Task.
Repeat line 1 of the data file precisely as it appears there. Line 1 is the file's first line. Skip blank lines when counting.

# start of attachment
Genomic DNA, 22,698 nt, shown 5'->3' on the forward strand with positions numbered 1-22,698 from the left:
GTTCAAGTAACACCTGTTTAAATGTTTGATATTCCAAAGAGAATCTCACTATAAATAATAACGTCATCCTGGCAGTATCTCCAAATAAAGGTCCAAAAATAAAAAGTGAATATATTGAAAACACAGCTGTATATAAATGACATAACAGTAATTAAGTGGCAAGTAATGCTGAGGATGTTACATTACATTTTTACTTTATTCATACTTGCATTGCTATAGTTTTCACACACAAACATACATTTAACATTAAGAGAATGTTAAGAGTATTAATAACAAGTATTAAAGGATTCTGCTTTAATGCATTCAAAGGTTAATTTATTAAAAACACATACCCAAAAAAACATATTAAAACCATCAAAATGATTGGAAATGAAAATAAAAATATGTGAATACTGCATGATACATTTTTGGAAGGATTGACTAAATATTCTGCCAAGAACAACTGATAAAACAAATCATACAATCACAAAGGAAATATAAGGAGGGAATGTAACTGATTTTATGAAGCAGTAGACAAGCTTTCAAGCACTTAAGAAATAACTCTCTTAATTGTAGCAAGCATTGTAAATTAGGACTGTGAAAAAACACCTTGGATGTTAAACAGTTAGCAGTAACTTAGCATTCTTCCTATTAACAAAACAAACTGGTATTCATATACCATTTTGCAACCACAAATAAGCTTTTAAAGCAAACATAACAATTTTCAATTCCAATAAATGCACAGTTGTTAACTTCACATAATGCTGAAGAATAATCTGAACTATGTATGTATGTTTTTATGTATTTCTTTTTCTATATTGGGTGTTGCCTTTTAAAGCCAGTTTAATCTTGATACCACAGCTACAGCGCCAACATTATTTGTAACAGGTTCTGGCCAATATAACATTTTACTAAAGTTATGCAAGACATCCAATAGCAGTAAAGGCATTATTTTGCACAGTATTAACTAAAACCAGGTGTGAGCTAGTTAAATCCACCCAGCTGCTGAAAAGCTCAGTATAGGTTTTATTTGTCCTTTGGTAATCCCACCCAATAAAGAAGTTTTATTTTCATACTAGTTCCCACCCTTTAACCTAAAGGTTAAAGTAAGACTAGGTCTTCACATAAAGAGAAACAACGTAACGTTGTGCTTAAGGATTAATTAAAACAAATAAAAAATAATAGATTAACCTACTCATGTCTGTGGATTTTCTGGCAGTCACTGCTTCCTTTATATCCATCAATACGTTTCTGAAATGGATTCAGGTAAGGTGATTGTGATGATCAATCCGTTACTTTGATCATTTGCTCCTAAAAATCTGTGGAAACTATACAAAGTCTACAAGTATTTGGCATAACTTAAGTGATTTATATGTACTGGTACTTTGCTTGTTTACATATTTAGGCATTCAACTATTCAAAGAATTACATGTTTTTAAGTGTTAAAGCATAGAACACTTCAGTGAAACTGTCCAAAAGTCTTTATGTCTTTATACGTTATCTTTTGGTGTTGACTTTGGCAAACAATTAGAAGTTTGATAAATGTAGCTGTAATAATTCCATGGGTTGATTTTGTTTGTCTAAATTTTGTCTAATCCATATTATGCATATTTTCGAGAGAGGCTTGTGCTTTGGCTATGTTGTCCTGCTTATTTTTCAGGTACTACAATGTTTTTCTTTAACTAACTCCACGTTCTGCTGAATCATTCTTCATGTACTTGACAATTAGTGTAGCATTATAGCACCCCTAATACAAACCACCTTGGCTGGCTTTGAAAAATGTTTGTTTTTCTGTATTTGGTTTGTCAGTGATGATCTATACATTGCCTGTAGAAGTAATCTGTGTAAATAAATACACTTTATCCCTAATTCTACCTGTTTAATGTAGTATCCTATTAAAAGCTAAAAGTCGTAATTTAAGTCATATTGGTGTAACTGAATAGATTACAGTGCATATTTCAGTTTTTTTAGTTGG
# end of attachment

Genomic DNA, 22,698 nt, shown 5'->3' on the forward strand with positions numbered 1-22,698 from the left: